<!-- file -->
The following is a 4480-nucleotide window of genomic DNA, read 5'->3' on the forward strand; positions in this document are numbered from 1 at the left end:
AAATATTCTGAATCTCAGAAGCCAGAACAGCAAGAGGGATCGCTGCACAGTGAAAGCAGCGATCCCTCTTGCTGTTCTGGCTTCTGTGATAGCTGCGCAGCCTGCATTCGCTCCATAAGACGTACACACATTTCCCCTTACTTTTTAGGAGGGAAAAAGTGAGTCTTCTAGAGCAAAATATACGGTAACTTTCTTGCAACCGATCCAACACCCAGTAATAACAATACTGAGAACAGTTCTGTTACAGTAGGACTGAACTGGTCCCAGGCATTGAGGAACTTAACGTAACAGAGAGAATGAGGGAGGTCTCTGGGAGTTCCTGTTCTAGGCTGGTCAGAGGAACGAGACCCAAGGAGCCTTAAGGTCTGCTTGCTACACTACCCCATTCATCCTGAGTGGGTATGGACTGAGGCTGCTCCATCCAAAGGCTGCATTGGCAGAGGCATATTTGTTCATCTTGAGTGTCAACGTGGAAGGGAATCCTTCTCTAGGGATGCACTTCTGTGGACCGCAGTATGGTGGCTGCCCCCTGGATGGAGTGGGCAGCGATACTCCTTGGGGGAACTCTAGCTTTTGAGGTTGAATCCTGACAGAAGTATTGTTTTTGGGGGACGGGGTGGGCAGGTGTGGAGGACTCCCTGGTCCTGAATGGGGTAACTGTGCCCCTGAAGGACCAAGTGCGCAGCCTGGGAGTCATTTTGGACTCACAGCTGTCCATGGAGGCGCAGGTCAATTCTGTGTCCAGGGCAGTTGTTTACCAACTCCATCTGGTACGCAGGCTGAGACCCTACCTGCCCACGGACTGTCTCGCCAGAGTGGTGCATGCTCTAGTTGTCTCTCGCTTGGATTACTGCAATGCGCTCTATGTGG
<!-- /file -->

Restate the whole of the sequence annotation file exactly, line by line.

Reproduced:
The following is a 4480-nucleotide window of genomic DNA, read 5'->3' on the forward strand; positions in this document are numbered from 1 at the left end:
AAATATTCTGAATCTCAGAAGCCAGAACAGCAAGAGGGATCGCTGCACAGTGAAAGCAGCGATCCCTCTTGCTGTTCTGGCTTCTGTGATAGCTGCGCAGCCTGCATTCGCTCCATAAGACGTACACACATTTCCCCTTACTTTTTAGGAGGGAAAAAGTGAGTCTTCTAGAGCAAAATATACGGTAACTTTCTTGCAACCGATCCAACACCCAGTAATAACAATACTGAGAACAGTTCTGTTACAGTAGGACTGAACTGGTCCCAGGCATTGAGGAACTTAACGTAACAGAGAGAATGAGGGAGGTCTCTGGGAGTTCCTGTTCTAGGCTGGTCAGAGGAACGAGACCCAAGGAGCCTTAAGGTCTGCTTGCTACACTACCCCATTCATCCTGAGTGGGTATGGACTGAGGCTGCTCCATCCAAAGGCTGCATTGGCAGAGGCATATTTGTTCATCTTGAGTGTCAACGTGGAAGGGAATCCTTCTCTAGGGATGCACTTCTGTGGACCGCAGTATGGTGGCTGCCCCCTGGATGGAGTGGGCAGCGATACTCCTTGGGGGAACTCTAGCTTTTGAGGTTGAATCCTGACAGAAGTATTGTTTTTGGGGGACGGGGTGGGCAGGTGTGGAGGACTCCCTGGTCCTGAATGGGGTAACTGTGCCCCTGAAGGACCAAGTGCGCAGCCTGGGAGTCATTTTGGACTCACAGCTGTCCATGGAGGCGCAGGTCAATTCTGTGTCCAGGGCAGTTGTTTACCAACTCCATCTGGTACGCAGGCTGAGACCCTACCTGCCCACGGACTGTCTCGCCAGAGTGGTGCATGCTCTAGTTGTCTCTCGCTTGGATTACTGCAATGCGCTCTATGTGG